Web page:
Hi everyone – here are some notes from the last week.
Differences in Tengiz:
The date starts with the day instead of the month:
- 8 July, 2011 instead of July 8, 2011
- Tengiz = 8/7/11
- USA = 7/8/11
- The wall calendars start with Monday instead of Sunday. The Outlook calendars are set-up the same way.
- It is Coca-Cola Light, not Diet Coke.
Company meetings are different, must be much more patient. Larger meetings have a translator participating. The Kazak nationals speak at a very low volume, in Russian. The translator speaks quietly as well. Combine this with the air conditioners at full blast because it is soo hot – I can hear and understand very little at the meetings (so far).
This assignment is not very social. We work long hours – minimum is 6 am to 6 pm; many people work another hour or so on either end of the day. Thare not many good places to meet socially – a small bar but it you don’t drink …. It is so hot outside no one is out at picnic tables hanging out. There are also few Expats here, probably less than 20% of the total workforce, most seem to keep to themselves. Looks like everyone is counting the days until they go home.
Long trains, about 100 cars, go by my office window several times a day. They honk (sound the train horn) a number of times as there is a road crossing not too far from our building. Kinda of annoying. But it is the sound of money – these are rail cars filled with crude oil taking it to market.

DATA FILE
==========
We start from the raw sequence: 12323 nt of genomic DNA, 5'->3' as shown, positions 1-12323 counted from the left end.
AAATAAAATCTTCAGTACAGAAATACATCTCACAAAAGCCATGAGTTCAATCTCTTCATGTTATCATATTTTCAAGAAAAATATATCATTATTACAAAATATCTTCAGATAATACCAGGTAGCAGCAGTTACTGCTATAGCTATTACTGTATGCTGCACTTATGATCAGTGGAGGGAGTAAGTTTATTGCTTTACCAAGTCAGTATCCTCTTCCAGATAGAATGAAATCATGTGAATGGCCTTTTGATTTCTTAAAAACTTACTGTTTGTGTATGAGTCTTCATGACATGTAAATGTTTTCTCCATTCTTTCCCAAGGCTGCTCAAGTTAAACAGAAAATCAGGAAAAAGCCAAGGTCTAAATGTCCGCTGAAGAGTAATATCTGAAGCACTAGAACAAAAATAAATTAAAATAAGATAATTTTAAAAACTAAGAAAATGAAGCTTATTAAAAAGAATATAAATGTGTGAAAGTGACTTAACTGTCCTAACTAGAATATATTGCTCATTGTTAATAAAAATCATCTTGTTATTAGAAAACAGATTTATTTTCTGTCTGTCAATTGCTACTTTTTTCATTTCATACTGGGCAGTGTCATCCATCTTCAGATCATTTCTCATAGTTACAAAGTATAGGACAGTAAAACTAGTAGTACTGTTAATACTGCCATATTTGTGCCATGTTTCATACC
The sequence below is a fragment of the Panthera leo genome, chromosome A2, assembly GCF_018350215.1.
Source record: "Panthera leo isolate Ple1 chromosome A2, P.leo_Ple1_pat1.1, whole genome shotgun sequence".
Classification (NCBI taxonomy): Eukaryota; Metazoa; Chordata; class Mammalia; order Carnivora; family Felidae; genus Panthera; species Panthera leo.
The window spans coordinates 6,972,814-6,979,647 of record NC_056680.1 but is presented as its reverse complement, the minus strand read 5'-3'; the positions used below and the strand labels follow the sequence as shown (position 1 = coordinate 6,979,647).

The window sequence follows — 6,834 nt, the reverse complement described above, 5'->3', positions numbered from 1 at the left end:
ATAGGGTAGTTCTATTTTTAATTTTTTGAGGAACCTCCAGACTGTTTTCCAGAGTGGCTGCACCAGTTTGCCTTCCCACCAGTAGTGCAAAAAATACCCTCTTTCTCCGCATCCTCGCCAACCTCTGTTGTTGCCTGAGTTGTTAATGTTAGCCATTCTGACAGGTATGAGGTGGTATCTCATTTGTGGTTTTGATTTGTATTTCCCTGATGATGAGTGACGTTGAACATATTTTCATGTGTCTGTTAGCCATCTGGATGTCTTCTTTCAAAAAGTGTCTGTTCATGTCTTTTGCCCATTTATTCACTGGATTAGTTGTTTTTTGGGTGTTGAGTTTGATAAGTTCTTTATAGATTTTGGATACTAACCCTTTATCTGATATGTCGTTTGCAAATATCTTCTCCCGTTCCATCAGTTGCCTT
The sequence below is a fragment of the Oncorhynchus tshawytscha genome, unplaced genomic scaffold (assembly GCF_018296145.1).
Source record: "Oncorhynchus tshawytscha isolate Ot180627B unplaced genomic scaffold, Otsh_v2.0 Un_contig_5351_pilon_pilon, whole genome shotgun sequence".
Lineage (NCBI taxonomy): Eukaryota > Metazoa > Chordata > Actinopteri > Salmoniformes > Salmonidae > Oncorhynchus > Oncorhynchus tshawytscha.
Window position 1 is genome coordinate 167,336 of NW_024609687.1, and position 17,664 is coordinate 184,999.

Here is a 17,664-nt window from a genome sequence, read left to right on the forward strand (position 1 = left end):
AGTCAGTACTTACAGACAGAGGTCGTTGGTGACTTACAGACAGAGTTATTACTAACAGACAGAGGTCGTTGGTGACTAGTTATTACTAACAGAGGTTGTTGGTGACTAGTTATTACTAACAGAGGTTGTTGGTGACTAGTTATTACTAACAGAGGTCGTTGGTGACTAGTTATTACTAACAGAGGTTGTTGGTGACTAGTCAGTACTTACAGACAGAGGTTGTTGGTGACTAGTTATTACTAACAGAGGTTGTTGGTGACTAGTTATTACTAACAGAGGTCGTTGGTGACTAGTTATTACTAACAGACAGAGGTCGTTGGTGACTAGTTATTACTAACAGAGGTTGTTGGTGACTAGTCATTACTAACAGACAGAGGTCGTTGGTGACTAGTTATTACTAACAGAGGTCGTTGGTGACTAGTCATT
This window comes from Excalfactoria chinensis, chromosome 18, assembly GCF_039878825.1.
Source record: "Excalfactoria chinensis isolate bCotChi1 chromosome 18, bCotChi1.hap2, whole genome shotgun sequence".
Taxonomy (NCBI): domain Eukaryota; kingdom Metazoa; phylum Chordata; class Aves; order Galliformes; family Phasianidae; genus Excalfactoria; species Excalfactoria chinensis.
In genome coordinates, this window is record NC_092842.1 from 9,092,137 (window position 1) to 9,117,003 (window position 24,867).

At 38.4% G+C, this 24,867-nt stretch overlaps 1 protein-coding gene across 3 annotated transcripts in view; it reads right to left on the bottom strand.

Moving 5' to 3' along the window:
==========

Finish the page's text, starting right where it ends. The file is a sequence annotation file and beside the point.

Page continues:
The processing plants are a 30 minute bus ride from the offices we work in. Going to a one hour meeting out at the plant takes ~ 2-1/2 hours because you must walk to the bus stop (about a 7 minute walk); after the meeting you have to walk back to the place that dropped you off. You can schedule a taxi but there are a limited number and you must schedule at least the day before. The advantage of taking a taxi is they wait for you and you can be driven back to the office immediately after the meeting, even if the meeting runs long.
It has been very hot here, almost a week now with temperatures breaking 110 F each day. Right now it is 7 pm and the temperature is 115 F. This morning, at 6 am, it was a balmy 84 F. Two days ago it was 99 F at 6 am. There are also a lot of mosquitoes but they don’t seem so bad the last couple days – maybe they can’t survive the heat. Each room (offices and residential rooms) have an individual air conditioner. They also have large outdoor common AC units for the common areas in buildings. I heard that they overheat at 40 C (~105 F) and shutdown. Well it has easily broken 105 F every day since I arrived. I run the air conditioner full blast in my room whenever I am in there; about 3 am in the morning it gets cool enough for me to get under the blanket (but I don’t turn off the air conditioner).